Harry Potter makes his stage debut on Tuesday in a new London play that imagines the fictional boy wizard as a father of three, in the latest offshoot of the globally successful franchise.
"Harry Potter and the Cursed Child" is set 19 years after the seventh and final book in the series by J.K. Rowling, which have sold more than 450 million copies since 1997 and been adapted into eight films.
Like many of his fans, Potter has now grown up and has three children with his wife Ginny Weasley, the sister of his friend Ron, and is working at the Ministry of Magic. He still has his trademark round-rimmed glasses and the scar on his head, a permanent reminder of his nemesis Lord Voldemort, but must now help his youngest son Albus confront the family's dark past.
Cut-price previews for the play at the Palace Theatre, in London's West End, begin on Tuesday ahead of the world premiere on July 30.
But the anticipation has been building for months, not least among its stars, including Jamie Parker, the 36-year-old actor who plays Potter.
"These are stories that people have lived with for their whole lives, they've grown up with and now they're adults re-joining the tale, picking it up where they left off -- and I'm one of them," he told the official Pottermore website. The play will likely be a commercial hit. The first 175,000 tickets sold within 24 hours in October, and the script is already a bestseller before being published.
But the decision to split the play into two parts, watched in a day or on consecutive nights, has raised some eyebrows. Tickets for both performances range between £30 and 130 ($44 and $189 or 38 and 166 euros) total.
"The Harry Potter cash cow is clearly far from exhausted," Phil, a theatre blogger on the West End Whinger website who does not use his last name, told AFP. "I do find that splitting the play in two parts is a deeply cynical move. Fans forced to buy tickets twice? Shame on them."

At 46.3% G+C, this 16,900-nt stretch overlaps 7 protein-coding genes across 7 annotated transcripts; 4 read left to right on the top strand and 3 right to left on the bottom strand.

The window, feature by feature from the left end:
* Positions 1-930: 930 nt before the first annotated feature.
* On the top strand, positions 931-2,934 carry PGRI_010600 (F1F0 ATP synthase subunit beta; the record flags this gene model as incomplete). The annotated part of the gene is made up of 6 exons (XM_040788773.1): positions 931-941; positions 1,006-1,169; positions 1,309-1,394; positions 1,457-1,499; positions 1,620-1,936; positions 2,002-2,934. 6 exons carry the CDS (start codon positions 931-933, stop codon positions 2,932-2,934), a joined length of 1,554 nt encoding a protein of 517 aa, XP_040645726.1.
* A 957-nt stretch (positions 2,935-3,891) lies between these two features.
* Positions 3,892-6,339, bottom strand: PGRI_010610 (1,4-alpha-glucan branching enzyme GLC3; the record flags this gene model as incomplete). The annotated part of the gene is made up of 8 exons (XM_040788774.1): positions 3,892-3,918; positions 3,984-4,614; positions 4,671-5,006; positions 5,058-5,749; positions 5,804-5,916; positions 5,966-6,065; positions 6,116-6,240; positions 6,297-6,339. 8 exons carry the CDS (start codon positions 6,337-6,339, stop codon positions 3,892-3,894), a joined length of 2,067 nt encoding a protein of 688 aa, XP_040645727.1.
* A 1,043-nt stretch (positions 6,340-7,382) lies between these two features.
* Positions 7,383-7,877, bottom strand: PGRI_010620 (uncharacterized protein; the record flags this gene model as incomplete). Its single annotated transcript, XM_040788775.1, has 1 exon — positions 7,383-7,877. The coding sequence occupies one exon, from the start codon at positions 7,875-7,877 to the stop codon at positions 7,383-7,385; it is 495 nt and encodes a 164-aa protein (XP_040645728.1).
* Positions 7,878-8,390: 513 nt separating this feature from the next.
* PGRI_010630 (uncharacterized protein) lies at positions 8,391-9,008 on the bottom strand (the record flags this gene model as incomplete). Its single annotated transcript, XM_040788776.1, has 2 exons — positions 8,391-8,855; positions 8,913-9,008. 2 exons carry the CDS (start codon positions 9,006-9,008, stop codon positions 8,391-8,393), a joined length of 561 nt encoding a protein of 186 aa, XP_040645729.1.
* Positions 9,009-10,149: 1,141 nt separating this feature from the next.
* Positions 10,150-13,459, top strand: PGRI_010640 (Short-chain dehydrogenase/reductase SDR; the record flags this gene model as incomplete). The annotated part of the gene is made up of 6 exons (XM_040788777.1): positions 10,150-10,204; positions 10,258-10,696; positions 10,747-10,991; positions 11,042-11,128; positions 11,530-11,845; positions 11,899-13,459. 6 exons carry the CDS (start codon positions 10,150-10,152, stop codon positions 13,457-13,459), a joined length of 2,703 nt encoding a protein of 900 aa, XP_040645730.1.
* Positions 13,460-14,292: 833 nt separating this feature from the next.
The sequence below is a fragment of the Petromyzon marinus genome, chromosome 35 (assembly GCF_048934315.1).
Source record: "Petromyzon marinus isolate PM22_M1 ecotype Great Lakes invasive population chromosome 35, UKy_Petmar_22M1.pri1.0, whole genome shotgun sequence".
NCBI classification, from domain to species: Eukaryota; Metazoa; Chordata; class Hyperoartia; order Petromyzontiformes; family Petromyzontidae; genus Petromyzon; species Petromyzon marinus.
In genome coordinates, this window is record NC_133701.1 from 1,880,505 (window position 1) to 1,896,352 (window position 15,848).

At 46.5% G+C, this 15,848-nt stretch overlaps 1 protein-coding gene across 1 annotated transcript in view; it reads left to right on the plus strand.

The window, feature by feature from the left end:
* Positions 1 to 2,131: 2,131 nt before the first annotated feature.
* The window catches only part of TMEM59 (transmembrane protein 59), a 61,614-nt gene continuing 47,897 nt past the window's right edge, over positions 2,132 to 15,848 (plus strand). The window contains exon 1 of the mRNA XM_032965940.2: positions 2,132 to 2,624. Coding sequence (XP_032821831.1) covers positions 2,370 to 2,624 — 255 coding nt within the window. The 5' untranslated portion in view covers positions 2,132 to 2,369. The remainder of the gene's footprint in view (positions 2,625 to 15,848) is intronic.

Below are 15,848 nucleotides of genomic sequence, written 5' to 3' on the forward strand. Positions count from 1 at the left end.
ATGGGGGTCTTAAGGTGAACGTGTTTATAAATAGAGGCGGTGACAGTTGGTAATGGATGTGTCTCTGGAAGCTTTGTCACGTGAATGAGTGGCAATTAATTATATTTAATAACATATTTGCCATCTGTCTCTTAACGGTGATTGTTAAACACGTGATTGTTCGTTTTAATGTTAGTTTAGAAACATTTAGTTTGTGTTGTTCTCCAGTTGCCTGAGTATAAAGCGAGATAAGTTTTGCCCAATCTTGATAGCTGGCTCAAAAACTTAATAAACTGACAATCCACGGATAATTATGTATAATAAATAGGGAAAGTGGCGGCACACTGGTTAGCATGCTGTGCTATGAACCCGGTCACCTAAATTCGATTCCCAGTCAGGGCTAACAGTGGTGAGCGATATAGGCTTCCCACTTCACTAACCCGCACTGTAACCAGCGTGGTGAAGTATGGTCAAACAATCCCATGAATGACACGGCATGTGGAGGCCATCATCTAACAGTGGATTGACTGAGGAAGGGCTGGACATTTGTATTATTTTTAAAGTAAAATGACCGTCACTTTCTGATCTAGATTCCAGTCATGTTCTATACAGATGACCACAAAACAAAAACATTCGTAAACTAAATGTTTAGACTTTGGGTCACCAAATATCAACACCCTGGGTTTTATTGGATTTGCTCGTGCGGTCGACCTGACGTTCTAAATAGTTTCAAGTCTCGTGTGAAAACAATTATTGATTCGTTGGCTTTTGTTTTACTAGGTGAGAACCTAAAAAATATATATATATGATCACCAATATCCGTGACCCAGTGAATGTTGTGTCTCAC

'Ton of expectation'
The show is written by English screenwriter and playwright Jack Thorne, based on an original story co-written with Rowling and John Tiffany, who is directing the play.
Given the millions of fans around the world, the decision to move the characters two decades ahead in time is potentially risky. "Some fans do not wish to see their own ideas of what happened be compromised," said Catherine Horvath, senior news editor of the fan website, The Leaky Cauldron.
She told AFP, "There is going to be a ton of expectation and pressure to get the new stories right." Some fans queried the casting of a black actress, Olivier award winner Noma Dumezweni, as Potter's sidekick Hermione Granger, played in the films by Emma Watson. But Rowling backed the Swaziland-born actress, writing on Twitter that Hermione was described as having "brown eyes, frizzy hair and being very clever. White skin was never specified." The play is a tale of adventure, friendship, good and evil, and of course, magic. While Potter is occupied with his job at the Ministry, the government of Britain's magical community in the saga, he cannot escape his past and neither can his children. "As past and present fuse ominously, both father and son learn the uncomfortable truth: sometimes, darkness comes from unexpected places," the play synopsis states.